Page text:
How Grief Affects Thinking and Learning

   When someone very important to our lives dies, several changes take place that affect memory, concentration and learning.  This challenge lasts for months and can last for two or more years (Worden, 1996).

    Our most basic instinct is to survive!  When a child loses a parent whose job is to keep the child safe and provide for basic needs, feelings of real fear can result.  Children worry about the surviving parent and often wonder what will happen to them if this parent dies, too.  The surviving parent may be grieving, and perhaps unable to focus on the needs of the child for a time.

Learning Theory and Grief

     Children have many learning responsibilities.  Grief and trauma can be a detriment to learning.  Here is one aspect of how learning theory appears to apply to grieving children.

     There is a potentially infinite amount of information in the universe.  The brain appears to have, if not unlimited, at least a massive storage capacity.  Limitation is in the amount of information that can be processed at one time.  Learning theory suggests that only 5-6 chunks of information can be processed at one time.    This diagram may help.








When the narrow portion, processing ability, is filled with thoughts of the deceased and the necessity of managing intense emotions, little room is left for concentrating on academic demands and other memory tasks.  The stress of daily academic tasks are often overwhelming to a child.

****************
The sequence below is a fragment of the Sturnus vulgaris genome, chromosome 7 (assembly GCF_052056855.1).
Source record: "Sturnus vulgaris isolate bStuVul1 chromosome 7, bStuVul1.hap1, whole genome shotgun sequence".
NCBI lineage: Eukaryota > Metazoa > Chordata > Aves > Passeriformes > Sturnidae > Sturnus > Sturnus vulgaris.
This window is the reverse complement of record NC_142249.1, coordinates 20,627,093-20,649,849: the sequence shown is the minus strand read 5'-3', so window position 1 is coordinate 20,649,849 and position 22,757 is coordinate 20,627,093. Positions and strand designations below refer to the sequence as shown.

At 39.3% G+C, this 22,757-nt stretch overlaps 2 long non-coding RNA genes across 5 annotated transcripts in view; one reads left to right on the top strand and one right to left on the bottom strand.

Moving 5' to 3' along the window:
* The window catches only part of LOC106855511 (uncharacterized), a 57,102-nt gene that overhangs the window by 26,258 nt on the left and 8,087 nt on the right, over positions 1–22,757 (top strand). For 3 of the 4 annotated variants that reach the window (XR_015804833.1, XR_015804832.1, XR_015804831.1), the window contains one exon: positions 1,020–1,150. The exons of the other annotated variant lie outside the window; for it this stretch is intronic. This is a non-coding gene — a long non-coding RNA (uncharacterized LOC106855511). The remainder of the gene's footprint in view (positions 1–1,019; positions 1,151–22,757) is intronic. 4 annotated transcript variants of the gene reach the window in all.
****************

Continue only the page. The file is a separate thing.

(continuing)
High Achievers

     There are children who continue to perform well in school following the death of a significant loved one.  These children often go unnoticed.  They may use the tasks of schoolwork or sports to block out painful feelings and thoughts, or they may feel a need to excel because of a feeling that the parent is watching them and want to show the deceased parent how much they care in this way.  This type of response to loss can result in stress-related health problems later in life, as well as potential physical and emotional difficulties from unresolved grief. 

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